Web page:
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Prison for you, but not for me
By John Stossel
Jun 21, 2006
Our elected officials say they are just like the rest of us. But that's a myth.
"The king can do no wrong" is often closer to the truth.
Consider drug use. In 1992, when presidential candidate Bill Clinton was asked about his, he said, "I have never broken the laws of my country." It was one of those lawyerly language tricks, which was revealed when a reporter later asked him about laws in other countries.
"I have never broken a state law," he said. "When I was in England, I experimented with marijuana a time or two, and I didn't like it and didn't inhale."
There was a smirk on his face; it was clear drug use was no big deal to him. Remember when he played the sax on TV? What got him the biggest laugh that night was talking about smoking dope: "That's how I learned to inhale, by playing my saxophone," he said, grinning. "You blow out and then you have to inhale." Everyone applauded.
What fun. His vice president, Al Gore, did drugs, too -- "as a student, a few times in the army" -- and so did other officials, like former Senator Bill Bradley and Interior Secretary Bruce Babbitt. Our current president simply admitted to "mistakes" in his youth, and his father, George H.W. Bush, when asked if he had ever smoked grass, replied, "No, but I'd hate to speak for my kids."
It's something to chuckle about. After all, more than 30 million Americans have tried cocaine, according to the latest National Survey on Drug Use. Ninety million Americans have used marijuana at least once. "It is not a big deal," said Bill Clinton.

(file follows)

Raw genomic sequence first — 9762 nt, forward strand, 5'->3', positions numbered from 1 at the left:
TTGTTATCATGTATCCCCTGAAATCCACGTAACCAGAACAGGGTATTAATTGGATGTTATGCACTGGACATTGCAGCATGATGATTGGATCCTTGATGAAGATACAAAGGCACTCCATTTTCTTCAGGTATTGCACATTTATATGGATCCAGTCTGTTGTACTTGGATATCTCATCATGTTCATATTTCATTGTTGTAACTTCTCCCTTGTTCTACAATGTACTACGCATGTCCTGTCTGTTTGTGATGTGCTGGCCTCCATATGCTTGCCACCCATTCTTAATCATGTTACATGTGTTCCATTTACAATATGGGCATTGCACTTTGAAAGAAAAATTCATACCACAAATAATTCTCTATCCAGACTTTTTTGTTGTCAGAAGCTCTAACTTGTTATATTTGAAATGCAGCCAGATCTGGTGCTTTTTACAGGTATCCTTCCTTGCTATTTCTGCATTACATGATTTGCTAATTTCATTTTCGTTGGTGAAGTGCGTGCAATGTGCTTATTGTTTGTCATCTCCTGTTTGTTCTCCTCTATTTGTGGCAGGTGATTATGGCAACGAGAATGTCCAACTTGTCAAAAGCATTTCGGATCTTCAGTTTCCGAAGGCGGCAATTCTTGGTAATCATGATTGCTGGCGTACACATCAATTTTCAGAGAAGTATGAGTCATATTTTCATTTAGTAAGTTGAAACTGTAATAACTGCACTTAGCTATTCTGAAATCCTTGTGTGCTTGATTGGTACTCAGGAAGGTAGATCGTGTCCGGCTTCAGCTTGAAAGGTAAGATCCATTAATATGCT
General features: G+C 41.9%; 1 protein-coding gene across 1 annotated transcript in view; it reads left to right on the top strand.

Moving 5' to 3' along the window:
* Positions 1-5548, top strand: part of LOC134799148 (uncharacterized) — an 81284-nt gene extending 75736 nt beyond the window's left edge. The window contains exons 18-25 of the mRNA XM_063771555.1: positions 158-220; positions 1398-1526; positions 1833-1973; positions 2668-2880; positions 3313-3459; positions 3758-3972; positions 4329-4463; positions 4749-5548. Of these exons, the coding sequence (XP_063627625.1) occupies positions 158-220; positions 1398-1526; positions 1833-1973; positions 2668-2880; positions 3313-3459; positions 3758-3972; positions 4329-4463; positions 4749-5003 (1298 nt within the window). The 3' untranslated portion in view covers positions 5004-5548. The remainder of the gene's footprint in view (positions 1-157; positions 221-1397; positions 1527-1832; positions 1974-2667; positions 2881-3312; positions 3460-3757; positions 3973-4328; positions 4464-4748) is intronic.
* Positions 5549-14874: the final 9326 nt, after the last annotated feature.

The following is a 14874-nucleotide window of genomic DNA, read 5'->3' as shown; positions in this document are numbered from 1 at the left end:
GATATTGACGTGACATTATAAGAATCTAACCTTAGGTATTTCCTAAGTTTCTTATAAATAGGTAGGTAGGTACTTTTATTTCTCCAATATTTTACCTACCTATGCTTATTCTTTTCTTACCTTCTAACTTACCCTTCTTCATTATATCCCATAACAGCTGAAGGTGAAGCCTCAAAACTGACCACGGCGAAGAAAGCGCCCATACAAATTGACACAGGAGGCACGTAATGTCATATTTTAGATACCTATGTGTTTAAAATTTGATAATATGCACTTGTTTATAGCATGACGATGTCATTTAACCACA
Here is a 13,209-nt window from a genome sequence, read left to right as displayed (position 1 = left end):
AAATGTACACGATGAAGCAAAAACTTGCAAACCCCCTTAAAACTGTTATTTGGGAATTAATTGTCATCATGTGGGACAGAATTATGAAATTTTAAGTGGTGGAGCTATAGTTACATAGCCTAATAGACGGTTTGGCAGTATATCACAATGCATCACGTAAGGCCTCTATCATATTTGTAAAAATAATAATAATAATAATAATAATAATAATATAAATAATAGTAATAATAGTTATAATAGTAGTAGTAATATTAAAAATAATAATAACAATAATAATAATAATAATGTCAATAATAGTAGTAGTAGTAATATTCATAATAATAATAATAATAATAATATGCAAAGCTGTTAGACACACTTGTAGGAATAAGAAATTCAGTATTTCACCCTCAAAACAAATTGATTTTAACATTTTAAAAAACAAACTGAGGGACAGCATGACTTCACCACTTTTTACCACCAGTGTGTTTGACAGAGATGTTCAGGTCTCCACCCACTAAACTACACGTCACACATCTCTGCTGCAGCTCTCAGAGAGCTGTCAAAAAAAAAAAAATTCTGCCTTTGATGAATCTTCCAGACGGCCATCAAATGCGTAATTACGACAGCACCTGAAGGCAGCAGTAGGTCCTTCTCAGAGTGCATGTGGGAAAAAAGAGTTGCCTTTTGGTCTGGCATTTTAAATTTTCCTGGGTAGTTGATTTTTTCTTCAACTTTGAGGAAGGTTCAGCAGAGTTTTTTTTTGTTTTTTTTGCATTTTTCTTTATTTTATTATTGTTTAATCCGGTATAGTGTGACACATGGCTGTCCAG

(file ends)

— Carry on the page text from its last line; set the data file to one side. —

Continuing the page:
But if it's no big deal, why did he and his vice president push for tougher drug laws with longer jail time, and why are we arresting more people than ever, more than 1.5 million Americans a year, on drug charges? The biggest category of arrest is possession of marijuana. We arrest more people for marijuana than for rape, robbery, murder, and aggravated assault combined. Eight out of ten drug arrests are just for possession -- for exactly what the politicians admitted to doing. Ha ha. We'll smoke grass and joke about it, but you, we'll lock up. Hypocrites.
The hypocrisy also comes out when their friends and family get caught.
Likely 2008 presidential candidate John McCain, R-Ariz., has advocated tougher drug laws, but in the early 1990s, his wife, Cindy, stole Percocet and Vicodin from a charity. She was not prosecuted. Percocet and Vicodin are Schedule II drugs, in the same legal category as opium. Each pill theft carries a penalty of one year in prison and a monetary fine. But Mrs. McCain entered a pretrial diversion program and escaped without a criminal record.
The son of Duke "Death Penalty for Drug Kingpins" Cunningham, R-Calif., was convicted for possession of 400 pounds of marijuana. Mother Jones reported that in court, the congressman cried and pleaded for mercy, explaining that his son "has a good heart. He works hard." The congressman -- who denounced "soft-on-crime liberal judges" and railed against "reduced mandatory-minimum sentences for drug trafficking" (and who himself is now in prison for taking bribes) -- won for his son the mercy he fought to deny others: half the federal "mandatory" minimum sentence.
All too often, officials protect themselves and their families from the punishments they set up for the rest of us. Using drugs might be a crime for you, but it's a joke for someone named Bush or Clinton.
Our rulers make laws to control and punish you and your family for doing the very acts they flaunted in their youth.
Smoking pot is not a big deal. If the politicians have enough common sense to know that their lives shouldn't be ruined over a little drug use, they should also have enough common decency to recognize that neither should anyone else's.